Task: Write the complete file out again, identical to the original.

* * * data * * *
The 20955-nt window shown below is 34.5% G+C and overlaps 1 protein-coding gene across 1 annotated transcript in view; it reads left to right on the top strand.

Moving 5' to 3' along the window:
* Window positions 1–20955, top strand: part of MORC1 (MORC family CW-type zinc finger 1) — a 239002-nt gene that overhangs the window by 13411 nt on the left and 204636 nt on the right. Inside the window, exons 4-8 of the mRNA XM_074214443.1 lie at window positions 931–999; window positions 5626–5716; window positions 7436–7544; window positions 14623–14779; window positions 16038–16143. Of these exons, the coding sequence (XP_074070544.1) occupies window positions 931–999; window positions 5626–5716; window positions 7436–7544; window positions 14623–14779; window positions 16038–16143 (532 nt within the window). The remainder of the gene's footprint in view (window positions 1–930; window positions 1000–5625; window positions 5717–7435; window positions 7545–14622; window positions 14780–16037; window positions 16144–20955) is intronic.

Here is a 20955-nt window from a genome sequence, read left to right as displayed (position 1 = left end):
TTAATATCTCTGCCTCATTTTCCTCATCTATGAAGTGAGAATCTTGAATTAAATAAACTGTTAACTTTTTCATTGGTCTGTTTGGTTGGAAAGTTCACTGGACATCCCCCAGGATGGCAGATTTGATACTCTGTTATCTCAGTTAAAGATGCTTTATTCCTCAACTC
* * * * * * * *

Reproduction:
The 20955-nt window shown below is 34.5% G+C and overlaps 1 protein-coding gene across 1 annotated transcript in view; it reads left to right on the top strand.

Moving 5' to 3' along the window:
* Window positions 1–20955, top strand: part of MORC1 (MORC family CW-type zinc finger 1) — a 239002-nt gene that overhangs the window by 13411 nt on the left and 204636 nt on the right. Inside the window, exons 4-8 of the mRNA XM_074214443.1 lie at window positions 931–999; window positions 5626–5716; window positions 7436–7544; window positions 14623–14779; window positions 16038–16143. Of these exons, the coding sequence (XP_074070544.1) occupies window positions 931–999; window positions 5626–5716; window positions 7436–7544; window positions 14623–14779; window positions 16038–16143 (532 nt within the window). The remainder of the gene's footprint in view (window positions 1–930; window positions 1000–5625; window positions 5717–7435; window positions 7545–14622; window positions 14780–16037; window positions 16144–20955) is intronic.

Here is a 20955-nt window from a genome sequence, read left to right as displayed (position 1 = left end):
TTAATATCTCTGCCTCATTTTCCTCATCTATGAAGTGAGAATCTTGAATTAAATAAACTGTTAACTTTTTCATTGGTCTGTTTGGTTGGAAAGTTCACTGGACATCCCCCAGGATGGCAGATTTGATACTCTGTTATCTCAGTTAAAGATGCTTTATTCCTCAACTC